How this could be done is through legislation. The National assembly could be the saving grace for Nigeria in this regard. But there is no doubting the fact they will not do Nigeria this good. The reason is so simple. None of them there will be willing to append his or her signature to any such legislation. They are politicians and one way or the other, may try out the possibility of leading their various states as governors. So, they will not be in a hurry to put a legislation that will work against them in place. That is the tragedy of greed. That is also the problem of politics. Those who empathize with their societies make efforts to leave landmarks. Such landmarks make them and advance their names. Sadly, ours is on the other side of reason. Nigerian politicians look at the state only from the point of view of what it puts in their pockets and what could be saved for grand children yet unborn.


But seriously, Nigerians need to start asking questions as to where incumbent governors get all the money they spend defending themselves at the tribunals from. It may be silly to ask, but reason dictates that between May 29 and December 31, 2007, almost all the state governors asked for supplementary budgets that were easily approved by the House. What other reason was put forward for the budget when as at December 2006, the same states had forwarded their 2007 budgets which were approved. Is there a meaning that the 2007 budgets were made to operate only till May 29? Another issue to ponder.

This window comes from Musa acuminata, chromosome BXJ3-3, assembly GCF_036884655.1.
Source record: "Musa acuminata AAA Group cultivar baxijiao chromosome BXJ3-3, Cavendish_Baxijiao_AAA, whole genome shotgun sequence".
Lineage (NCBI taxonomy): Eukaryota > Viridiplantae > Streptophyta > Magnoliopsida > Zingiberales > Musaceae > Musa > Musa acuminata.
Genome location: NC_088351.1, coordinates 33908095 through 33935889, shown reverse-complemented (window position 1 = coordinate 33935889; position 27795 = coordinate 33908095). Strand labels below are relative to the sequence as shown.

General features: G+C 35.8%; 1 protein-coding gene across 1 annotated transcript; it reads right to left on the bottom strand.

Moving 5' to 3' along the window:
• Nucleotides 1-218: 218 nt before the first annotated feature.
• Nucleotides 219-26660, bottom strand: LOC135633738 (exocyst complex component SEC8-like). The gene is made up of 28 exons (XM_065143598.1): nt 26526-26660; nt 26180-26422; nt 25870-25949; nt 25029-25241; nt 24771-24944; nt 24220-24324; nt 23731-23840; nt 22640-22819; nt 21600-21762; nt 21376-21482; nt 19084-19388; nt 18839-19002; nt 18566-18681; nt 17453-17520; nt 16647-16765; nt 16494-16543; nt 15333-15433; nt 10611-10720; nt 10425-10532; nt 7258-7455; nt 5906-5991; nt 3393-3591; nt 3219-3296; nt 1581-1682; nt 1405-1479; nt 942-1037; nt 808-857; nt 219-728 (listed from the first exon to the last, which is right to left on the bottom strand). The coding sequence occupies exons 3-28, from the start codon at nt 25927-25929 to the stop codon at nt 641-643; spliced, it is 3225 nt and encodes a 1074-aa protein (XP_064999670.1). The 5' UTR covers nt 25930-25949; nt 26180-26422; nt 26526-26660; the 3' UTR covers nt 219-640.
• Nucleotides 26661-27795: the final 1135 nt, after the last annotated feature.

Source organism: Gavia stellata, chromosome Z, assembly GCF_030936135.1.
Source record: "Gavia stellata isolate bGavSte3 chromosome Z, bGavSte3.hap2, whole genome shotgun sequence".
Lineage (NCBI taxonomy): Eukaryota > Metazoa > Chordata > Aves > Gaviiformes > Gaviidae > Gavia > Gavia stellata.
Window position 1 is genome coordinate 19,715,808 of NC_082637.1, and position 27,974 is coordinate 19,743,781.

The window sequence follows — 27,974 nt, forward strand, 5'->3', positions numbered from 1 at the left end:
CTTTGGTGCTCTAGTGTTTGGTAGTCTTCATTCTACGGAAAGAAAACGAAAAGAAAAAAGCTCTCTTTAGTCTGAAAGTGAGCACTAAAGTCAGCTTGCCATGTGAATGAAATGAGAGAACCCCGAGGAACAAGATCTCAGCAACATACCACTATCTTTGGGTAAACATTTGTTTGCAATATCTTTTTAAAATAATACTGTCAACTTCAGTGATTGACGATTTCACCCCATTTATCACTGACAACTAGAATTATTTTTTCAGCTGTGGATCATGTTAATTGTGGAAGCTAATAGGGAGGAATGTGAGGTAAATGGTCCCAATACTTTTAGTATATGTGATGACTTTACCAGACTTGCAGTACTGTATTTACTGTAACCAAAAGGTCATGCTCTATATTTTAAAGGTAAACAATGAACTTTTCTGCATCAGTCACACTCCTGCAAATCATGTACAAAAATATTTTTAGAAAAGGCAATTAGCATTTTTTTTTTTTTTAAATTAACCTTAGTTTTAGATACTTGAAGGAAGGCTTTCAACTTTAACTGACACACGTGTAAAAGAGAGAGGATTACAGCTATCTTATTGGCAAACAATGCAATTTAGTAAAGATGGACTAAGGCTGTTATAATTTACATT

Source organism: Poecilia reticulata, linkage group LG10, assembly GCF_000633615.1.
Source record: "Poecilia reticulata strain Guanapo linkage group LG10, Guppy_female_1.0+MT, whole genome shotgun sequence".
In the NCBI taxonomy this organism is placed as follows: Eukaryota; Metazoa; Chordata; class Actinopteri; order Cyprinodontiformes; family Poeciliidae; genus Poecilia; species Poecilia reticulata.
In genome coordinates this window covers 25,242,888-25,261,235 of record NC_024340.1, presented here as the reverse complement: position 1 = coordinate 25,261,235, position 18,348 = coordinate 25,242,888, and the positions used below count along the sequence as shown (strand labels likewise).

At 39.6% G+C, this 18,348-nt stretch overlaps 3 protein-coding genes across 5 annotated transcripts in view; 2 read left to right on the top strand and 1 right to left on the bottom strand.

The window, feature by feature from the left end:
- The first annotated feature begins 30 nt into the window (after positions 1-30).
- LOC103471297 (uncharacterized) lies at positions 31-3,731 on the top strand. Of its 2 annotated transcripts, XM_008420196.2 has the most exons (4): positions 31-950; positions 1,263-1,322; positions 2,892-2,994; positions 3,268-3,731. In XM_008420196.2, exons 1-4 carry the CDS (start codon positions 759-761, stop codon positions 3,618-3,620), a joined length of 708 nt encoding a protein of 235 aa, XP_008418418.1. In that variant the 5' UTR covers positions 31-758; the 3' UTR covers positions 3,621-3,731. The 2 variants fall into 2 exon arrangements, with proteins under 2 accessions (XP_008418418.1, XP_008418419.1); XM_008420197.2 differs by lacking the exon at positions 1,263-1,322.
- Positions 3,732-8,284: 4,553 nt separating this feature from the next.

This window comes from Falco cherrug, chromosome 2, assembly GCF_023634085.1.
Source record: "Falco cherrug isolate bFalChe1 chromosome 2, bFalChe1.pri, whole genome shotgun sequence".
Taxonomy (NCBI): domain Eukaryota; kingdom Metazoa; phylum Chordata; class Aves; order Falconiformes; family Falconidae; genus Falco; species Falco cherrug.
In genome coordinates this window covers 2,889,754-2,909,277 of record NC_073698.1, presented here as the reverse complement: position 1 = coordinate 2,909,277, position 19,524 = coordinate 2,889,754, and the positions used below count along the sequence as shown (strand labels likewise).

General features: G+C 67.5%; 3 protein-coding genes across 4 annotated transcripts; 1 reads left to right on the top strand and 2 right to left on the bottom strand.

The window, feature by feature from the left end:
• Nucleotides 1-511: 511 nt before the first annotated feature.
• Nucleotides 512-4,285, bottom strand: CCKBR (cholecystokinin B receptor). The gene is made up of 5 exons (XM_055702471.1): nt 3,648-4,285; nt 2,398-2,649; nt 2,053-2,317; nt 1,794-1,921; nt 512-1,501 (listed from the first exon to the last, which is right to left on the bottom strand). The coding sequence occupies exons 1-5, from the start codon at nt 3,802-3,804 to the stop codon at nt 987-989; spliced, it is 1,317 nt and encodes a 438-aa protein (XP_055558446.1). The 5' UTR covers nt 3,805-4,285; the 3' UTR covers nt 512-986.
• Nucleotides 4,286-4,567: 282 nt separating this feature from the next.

My simple and humble take here is that if people who have been found on the wrong side of the law are put away in jail pending the outcome of their appeals, then governors who have lost their contest at the tribunals should as well vacate office pending the outcome of their appeals and in the interim, the state chief judge ought to hold government in trust for the people. That is my concern. I may be wrong and would like to be told I am.


Achilleus-Chud Uchegbu
News Editor
Daily Times Nigeria
Plot 3 Otunba Jobi Fele Way
Central Business District, Alausa
Ikeja Lagos,


234-8023030366, 234-1-7280418, 234-07028081710